As we reflect on 2022, we’ve seen that malicious actors are constantly coming up with new ways to weaponize technologies at scale to cause more disruption and devastation.
The dangers are showing up everywhere – and more frequently. The volume and variety of threats, including Ransomware-as-a-Service (RaaS) and novel attacks on previously less conventional targets, are of particular concern to CIOs and CISOs.
Increasingly, cybercrime is big business run by highly organized groups rather than individuals. Much like the mythological hydra, cutting off the head of one of these organizations (i.e. just stopping a few low level operators in their tracks) isn’t going to solve the problem; the key is to disrupt the networks themselves. That’s a tall order – one that’s going to require widespread collaboration.
Cybercrime networks and Cybercrime-as-a-Service
We anticipated that in 2022 there would be an increase in pre-attack reconnaissance and weaponization among attackers. This would open the door for the growth of Crime-as-a-Service (CaaS) to accelerate even faster.
That prediction of cybercrime proved to be accurate. The FortiGuard Labs team documented 10,666 new ransomware variations in the first half 2022 compared to just 5,400 in the second half of 2021. That’s an almost 100% increase in the number of new ransomware variants found. The rise in popularity of RaaS on the dark web is the main cause of this sudden increase of new ransomware strains.
RaaS is mostly to blame for the explosive growth in ransomware variants, and ransomware payments are also rising. U.S. financial institutions spent close to $1.2 billion on likely ransomware payments in 2021, according to the Financial Crimes Enforcement Network (FinCEN) of the U.S. Treasury. That was more than double the prior year, and if that trend continues, results from 2022 will be even higher.
Our current predictions indicate that the CaaS market will grow dramatically through 2023 and beyond, with threat actors soon being able to subscribe to new exploits, services and structured programs.
We’re also predicting that threat actors will soon have access to more readymade, “as a service” products. This means even more cybercriminals of all levels will be able to launch more complex attacks without first devoting time and money to creating their own strategy. Additionally, producing and offering “aaS” attack portfolios is a straightforward, efficient, and repeatable way for seasoned hackers to make money, meaning the business model pays. Prepare yourself for an enhanced CaaS catalog to appear in 2023 and beyond as a result.
Collaboration is key
It can’t be emphasized enough: the key to disrupting cybercrime networks is collaboration across the private and public sector. One illustration is what the World Economic Forum’s Partnership Against Cybercrime is doing (PAC). In response to the pandemic’s unparalleled and exponential development in cybercriminal activity, PAC has concentrated on fusing the digital know-how and data of the business sector with the threat information of the government sector to help disrupt cybercrime ecosystems.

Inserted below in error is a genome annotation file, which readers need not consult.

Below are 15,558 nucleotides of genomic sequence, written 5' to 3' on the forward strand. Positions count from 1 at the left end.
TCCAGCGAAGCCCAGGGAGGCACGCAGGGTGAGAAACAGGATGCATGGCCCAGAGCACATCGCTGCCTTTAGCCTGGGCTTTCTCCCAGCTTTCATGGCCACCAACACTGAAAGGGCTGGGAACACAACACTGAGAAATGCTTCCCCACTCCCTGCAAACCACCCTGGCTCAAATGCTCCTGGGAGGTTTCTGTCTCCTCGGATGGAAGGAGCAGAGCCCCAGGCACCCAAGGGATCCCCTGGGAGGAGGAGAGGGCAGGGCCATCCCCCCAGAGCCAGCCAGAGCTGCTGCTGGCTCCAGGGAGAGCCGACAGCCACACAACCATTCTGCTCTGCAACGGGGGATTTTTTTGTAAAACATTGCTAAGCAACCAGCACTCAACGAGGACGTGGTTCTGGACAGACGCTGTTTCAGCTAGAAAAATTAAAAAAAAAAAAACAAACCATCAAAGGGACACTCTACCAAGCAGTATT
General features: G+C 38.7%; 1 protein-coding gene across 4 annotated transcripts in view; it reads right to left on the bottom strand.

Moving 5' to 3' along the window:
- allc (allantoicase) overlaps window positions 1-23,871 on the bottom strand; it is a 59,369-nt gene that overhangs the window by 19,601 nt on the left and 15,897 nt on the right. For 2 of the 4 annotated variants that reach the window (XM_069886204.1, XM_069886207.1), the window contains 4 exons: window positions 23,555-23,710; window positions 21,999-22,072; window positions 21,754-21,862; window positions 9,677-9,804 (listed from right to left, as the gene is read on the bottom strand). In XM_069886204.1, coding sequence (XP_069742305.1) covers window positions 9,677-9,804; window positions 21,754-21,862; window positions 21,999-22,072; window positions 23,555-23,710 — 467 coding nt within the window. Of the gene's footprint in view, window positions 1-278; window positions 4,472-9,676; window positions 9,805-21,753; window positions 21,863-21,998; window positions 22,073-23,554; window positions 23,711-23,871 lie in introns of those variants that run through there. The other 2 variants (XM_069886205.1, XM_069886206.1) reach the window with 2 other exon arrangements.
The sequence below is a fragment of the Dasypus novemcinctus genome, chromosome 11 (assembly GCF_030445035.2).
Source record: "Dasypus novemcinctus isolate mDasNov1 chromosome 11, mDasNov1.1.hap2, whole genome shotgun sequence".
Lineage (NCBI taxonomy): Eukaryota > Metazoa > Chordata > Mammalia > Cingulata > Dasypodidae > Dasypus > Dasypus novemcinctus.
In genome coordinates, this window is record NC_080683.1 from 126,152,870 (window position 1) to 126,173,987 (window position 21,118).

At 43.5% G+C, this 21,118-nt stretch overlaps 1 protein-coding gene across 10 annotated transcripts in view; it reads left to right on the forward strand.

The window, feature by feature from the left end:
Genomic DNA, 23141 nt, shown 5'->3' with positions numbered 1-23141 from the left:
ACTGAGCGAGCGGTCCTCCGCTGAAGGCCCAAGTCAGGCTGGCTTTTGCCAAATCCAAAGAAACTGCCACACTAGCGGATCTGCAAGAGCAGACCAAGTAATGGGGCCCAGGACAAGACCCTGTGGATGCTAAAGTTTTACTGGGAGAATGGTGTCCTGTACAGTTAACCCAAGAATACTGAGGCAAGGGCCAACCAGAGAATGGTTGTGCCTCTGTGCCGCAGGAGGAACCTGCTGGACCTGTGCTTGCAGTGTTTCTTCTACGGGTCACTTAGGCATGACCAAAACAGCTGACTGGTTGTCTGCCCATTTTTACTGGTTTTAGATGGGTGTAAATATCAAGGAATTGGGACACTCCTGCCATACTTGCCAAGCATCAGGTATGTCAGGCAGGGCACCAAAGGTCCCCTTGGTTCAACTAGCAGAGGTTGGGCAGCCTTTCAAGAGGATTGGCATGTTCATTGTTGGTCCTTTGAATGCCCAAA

It will be simpler to overcome the restrictions that protect hackers if a worldwide strategy and coordinated effort are used to remove communication barriers. It is everyone’s duty to disrupt bad actors and destroy the attack infrastructure, and this calls for solid, reliable partnerships with other organizations. Cybercriminals run their operations like businesses; therefore, the more we can make them rebuild, change their strategies, and start over, the better off digital assets will be.
Not only do we want to stop attacks from happening, but we also want to take down cybercriminals and make them modify how they operate, which costs them effort, time and resources. Sharing actionable threat intelligence among organizations and influencing how cyberthreat mitigation will be done in the future are crucial.
Private-public collaboration in practice
An example of how this kind of collaboration can be used to disrupt cybercrime networks is the recent African Cyber Surge Operation. The collaboration between INTERPOL, FortiGuard Labs and other INTERPOL private partners resulted in the successful Cyber Surge operation and the dissemination of intel to several law enforcement organizations in the Africa region.
Partners such as FortiGuard Labs offered actionable threat intelligence based on infrastructure research of malware, botnets and command and control (C2), including C2 and malware victims across Africa. The Africa Cyber Surge Operation, which began in July 2022, has brought together law enforcement (LE) officers from 27 nations. They collaborated for almost four months on actionable intelligence provided by INTERPOL private partners.
Through a coordinated effort between INTERPOL, AFRIPOL and the participating nations, this operation targeted both cybercriminals and compromised network infrastructure in Africa. Member nations were able to identify more than 1,000 malicious IP addresses, dark web marketplaces and specific attackers.
The Africa Cyber Surge Operation is a great example of how joint operations and sharing threat intelligence on threat actors among reliable partners can increase an entire region’s cyber resilience. It also demonstrates the need of cybersecurity education and training in bridging the cyberskills gap and effectively combating cybercrime on a large scale.
Collaboration is the key
No one combatting cybercrime knows everything, but everyone in the battle has some intelligence to contribute to the larger knowledge base. Just as cybercrime networks are getting stronger and larger, so too must collaborative strategies between private companies and law enforcement agencies. Disrupting cybercrime networks is going to take collaboration on a large scale.